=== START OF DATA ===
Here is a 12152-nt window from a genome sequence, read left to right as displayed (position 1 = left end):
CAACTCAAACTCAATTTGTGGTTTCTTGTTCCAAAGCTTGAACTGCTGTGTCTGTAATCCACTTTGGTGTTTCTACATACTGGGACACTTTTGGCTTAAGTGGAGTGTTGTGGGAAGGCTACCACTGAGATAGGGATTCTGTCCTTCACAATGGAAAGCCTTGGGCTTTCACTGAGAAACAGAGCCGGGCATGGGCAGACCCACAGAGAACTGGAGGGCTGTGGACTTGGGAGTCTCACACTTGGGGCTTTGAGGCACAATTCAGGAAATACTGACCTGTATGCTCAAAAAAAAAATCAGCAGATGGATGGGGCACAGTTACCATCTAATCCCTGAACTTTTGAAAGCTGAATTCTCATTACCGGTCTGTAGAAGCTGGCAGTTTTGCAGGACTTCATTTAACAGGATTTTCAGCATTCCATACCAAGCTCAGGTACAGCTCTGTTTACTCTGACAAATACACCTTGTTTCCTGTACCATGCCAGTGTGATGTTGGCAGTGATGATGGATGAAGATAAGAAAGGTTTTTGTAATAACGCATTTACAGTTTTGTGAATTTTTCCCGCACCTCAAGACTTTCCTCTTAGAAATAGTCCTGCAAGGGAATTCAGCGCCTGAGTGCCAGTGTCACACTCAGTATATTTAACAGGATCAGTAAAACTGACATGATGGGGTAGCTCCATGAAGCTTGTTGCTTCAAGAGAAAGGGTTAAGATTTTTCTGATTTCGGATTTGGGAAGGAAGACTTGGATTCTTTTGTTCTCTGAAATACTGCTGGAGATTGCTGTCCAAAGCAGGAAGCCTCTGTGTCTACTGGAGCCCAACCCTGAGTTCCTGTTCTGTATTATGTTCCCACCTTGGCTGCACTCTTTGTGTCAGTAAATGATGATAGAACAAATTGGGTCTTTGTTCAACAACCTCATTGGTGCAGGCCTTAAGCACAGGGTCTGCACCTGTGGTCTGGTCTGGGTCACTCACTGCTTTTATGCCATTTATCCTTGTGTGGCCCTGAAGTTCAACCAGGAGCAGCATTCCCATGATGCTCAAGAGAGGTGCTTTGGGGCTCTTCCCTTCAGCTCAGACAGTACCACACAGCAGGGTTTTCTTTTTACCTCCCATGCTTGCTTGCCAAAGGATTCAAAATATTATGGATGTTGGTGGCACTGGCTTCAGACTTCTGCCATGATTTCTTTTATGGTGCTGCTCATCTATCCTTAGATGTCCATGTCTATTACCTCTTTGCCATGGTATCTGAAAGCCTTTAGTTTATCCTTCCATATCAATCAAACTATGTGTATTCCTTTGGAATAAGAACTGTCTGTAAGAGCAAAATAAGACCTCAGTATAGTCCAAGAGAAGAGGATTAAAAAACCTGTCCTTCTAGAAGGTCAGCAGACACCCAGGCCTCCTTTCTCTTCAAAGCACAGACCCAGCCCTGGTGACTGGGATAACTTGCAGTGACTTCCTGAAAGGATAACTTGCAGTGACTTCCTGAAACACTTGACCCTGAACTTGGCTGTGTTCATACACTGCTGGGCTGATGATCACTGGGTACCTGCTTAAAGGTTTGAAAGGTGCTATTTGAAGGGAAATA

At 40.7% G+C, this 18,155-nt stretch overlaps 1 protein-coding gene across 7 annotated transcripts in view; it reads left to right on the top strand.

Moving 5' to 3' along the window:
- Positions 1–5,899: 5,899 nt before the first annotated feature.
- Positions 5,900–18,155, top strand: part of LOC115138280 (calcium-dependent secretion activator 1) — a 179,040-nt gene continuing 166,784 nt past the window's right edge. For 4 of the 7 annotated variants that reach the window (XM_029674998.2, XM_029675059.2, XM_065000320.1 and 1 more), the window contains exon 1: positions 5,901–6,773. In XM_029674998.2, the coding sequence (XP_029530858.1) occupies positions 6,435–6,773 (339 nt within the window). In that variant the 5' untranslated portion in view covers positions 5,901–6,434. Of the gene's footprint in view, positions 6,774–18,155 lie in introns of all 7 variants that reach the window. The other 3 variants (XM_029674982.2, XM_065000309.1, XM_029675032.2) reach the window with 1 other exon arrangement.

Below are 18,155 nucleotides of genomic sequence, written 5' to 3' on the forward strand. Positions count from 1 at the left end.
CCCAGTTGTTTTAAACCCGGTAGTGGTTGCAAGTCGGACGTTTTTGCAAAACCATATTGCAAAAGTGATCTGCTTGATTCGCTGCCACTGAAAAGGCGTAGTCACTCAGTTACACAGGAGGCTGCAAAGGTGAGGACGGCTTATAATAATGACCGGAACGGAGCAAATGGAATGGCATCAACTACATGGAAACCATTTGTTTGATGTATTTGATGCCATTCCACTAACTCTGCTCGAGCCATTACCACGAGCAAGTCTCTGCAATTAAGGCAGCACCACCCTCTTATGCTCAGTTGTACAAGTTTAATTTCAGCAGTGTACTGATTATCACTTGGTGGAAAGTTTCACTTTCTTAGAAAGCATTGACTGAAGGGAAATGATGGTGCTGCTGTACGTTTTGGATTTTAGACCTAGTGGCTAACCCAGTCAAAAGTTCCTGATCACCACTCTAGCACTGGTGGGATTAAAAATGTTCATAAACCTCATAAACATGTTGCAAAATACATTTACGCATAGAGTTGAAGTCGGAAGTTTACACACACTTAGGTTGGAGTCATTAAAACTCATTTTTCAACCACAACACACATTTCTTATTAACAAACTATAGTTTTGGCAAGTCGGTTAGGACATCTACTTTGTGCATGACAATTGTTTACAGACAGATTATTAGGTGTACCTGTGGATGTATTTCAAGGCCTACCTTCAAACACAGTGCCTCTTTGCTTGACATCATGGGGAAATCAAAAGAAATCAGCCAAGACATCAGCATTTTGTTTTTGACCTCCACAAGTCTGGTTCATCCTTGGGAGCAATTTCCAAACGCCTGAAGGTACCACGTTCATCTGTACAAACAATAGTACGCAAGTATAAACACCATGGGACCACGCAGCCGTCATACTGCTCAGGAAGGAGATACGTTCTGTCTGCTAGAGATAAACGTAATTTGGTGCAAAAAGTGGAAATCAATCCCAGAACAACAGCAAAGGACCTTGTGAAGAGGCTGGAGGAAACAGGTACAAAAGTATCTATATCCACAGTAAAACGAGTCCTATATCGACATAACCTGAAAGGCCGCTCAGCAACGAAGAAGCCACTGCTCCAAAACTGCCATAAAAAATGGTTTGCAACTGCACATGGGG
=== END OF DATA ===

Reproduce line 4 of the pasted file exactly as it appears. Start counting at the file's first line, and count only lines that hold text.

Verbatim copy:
Moving 5' to 3' along the window: